Glovebox and Lid Removal


Begin here, by opening your glovebox lid.  You will notice four Phillips head screws on the tops and bottoms of each of the hinges.  If you can fit your Phillips head screwdriver into the opening, remove the lid by the bottom part of the hinges.  (the part that attached to the box itself, and not the lid)  If you cannot get your screwdriver in there, just remove the top screws, and then pull the glove box lid out with the hinge, by lifting it towards the roof of the car.  You have now removed the lid…congratulations…that was the easy part!


Now, it’s time to remove the box itself.  There are usually between four and six Phillips head screws around the perimeter of the glovebox insert top.  Remove these, and the glovebox should flop around in its hole.


If you haven’t already removed the air duct from the bottom, you can do that now, by slipping it out of it’s bracket attached to the bottom of the glovebox insert.


The last thing you have to remove, before you can take out the glovebox insert, is the latch itself.  There are a couple different theories on this one, but basically the best thing to do, if your glovebox worked before, is to mark the location of the latch…so that you can put it back the same way it came out.  Anyway…that said there are two screws with nuts on them going through the latch that attach it to the body of the car.  Remove these.


Once the latch is off, you can now lift the glovebox insert up through the top.  Be careful not to catch the bracket for the air duct on the side walls of the dashboard.




First step is to disconnect the easy stuff.  If you tuck your head under the dash on both sides, you will notice the speakers in the two corners.  Remove the electrical connectors from these.  They are not reversible, so you don’t have to worry about connecting them wrong when you put everything back…they should just hang nicely under the dashboard once disconnected.


Now you want to tackle the two 10 mm nuts that are on the side walls of the car, near the doors.  Remove them.  Now you want to find all the 10 mm nuts that are under the dash, securing it to the fiberglass body.  These are located throughout the underside of the dash, and at times, it may seem like you can never get them all…but it is possible.


The easy ones are up front, and you can get them, simply by feeling for them.  Their locations are two on either side of the glovebox opening, another is dead center in the middle of the dash, and one is on the LH side of the binnacle opening.  You should have already gotten the pair of nuts on the corners, when you took the fascia end panels out.  You can do a visual inspection to make sure that you got all of these by shining a flashlight up under the dash.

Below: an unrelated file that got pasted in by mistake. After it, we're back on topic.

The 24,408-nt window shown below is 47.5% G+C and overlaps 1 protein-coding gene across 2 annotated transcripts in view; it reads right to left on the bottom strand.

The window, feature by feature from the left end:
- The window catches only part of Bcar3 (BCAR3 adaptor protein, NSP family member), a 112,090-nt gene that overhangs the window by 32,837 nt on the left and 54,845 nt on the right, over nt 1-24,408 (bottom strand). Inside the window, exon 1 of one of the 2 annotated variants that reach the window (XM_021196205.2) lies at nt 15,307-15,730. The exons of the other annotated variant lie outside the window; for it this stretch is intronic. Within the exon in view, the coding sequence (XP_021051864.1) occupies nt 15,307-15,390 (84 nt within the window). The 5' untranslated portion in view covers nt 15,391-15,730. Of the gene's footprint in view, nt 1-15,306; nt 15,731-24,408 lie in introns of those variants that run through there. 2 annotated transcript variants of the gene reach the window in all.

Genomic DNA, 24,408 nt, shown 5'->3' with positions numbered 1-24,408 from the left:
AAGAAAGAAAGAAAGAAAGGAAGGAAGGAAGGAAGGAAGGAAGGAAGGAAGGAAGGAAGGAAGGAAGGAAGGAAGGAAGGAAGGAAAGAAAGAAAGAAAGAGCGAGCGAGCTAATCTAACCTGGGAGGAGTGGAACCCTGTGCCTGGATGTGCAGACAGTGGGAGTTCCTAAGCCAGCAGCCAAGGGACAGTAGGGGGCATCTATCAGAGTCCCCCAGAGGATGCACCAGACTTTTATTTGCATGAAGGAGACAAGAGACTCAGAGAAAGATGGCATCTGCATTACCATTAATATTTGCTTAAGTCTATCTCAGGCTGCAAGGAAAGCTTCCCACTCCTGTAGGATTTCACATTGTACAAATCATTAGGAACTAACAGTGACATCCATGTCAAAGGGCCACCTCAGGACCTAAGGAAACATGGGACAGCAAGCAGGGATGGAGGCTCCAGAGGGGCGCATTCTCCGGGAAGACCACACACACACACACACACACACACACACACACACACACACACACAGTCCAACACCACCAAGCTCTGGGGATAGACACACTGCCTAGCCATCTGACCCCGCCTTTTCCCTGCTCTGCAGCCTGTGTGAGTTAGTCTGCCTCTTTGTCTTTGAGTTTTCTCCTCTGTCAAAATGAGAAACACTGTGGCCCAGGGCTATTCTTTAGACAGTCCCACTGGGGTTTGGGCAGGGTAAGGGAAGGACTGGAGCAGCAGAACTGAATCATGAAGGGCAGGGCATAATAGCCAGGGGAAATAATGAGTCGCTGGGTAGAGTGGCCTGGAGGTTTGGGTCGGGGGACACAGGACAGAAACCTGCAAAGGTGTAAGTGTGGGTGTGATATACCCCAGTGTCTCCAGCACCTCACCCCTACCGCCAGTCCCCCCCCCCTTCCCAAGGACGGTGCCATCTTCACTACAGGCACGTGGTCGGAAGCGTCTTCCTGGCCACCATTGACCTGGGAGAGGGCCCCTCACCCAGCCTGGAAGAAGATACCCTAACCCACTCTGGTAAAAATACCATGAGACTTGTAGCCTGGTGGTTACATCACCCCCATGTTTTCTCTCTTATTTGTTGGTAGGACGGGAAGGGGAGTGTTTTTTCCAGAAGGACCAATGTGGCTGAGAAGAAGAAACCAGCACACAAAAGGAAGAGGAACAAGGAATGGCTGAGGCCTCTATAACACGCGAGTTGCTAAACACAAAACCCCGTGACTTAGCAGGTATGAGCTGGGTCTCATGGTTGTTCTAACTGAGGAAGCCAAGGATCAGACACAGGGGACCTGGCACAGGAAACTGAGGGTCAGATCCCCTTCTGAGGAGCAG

Now is the hard one.  Fortunately, there is only one of these, but it’s a royal pain in the ass.  Remember that nut that you removed right in the middle of the dashboard.  Guess what…if that felt like it was far back, it wasn’t.  There is another one directly behind it.  The best way to get to this one is with an open ended 10 mm wrench, turning it about an 1/8 of a turn each time.  Be careful not to drop the wrench while in there, because you will most likely be going to the store for a new 10 mm wrench, unless you have magnetic grabber equipment nearby.


Once this nut is off, the dash is loose…but it won’t feel like it.  Before you try and remove the dash, you have to consider whether or not to remove the speakers from it.  They are held in by two 8 mm nuts on opposite sides of each speaker.  You can reach them with a long extension.  You can take out the dash without removing the speakers beforehand…but it’s just easier to do when they are out of the way.


Now you are ready to pull out the dashboard.  The easiest way is to slide it towards the seats from one side about one inch…then move over to the other side, and do the same.  The mounting studs that you removed the 10 mm nuts from will start catching on their holes, to you have to lift up a little bit on the front of the dash as you are pulling.  I’ve found it’s helpful to place your hand between the dash and the body of the car, and pry a little bit around the holes.  Just don’t pry too hard, or you will break the fiberglass.  You may hear it cracking a little bit as you pry on the dash.  This is normal…and despite it, the body under the dash is actually relatively durable.  This part of the removal process takes patience, as you may find yourself moving from side to side quite often.  It is however, worth doing carefully to ensure that nothing breaks.


Eventually the dash will simply pop loose, and it will be ready to remove for recovering or re-dying or replacement.  The last step is to take off the VIN plate in the upper LH corner.  If this is riveted on, just drill out the rivets.  If it’s glued, use a flat head screwdriver and pry it up, being careful not to bend it too badly.  You can flatten it once it’s out.




The reinstallation process is very similar to the removal one, only in reverse.  If you have any questions about this procedure, please feel free to contact me via e-mail at jhaldeman@fuse.net, or by phone at 513-919-6523.  Thank you for your attention, and good luck with your project!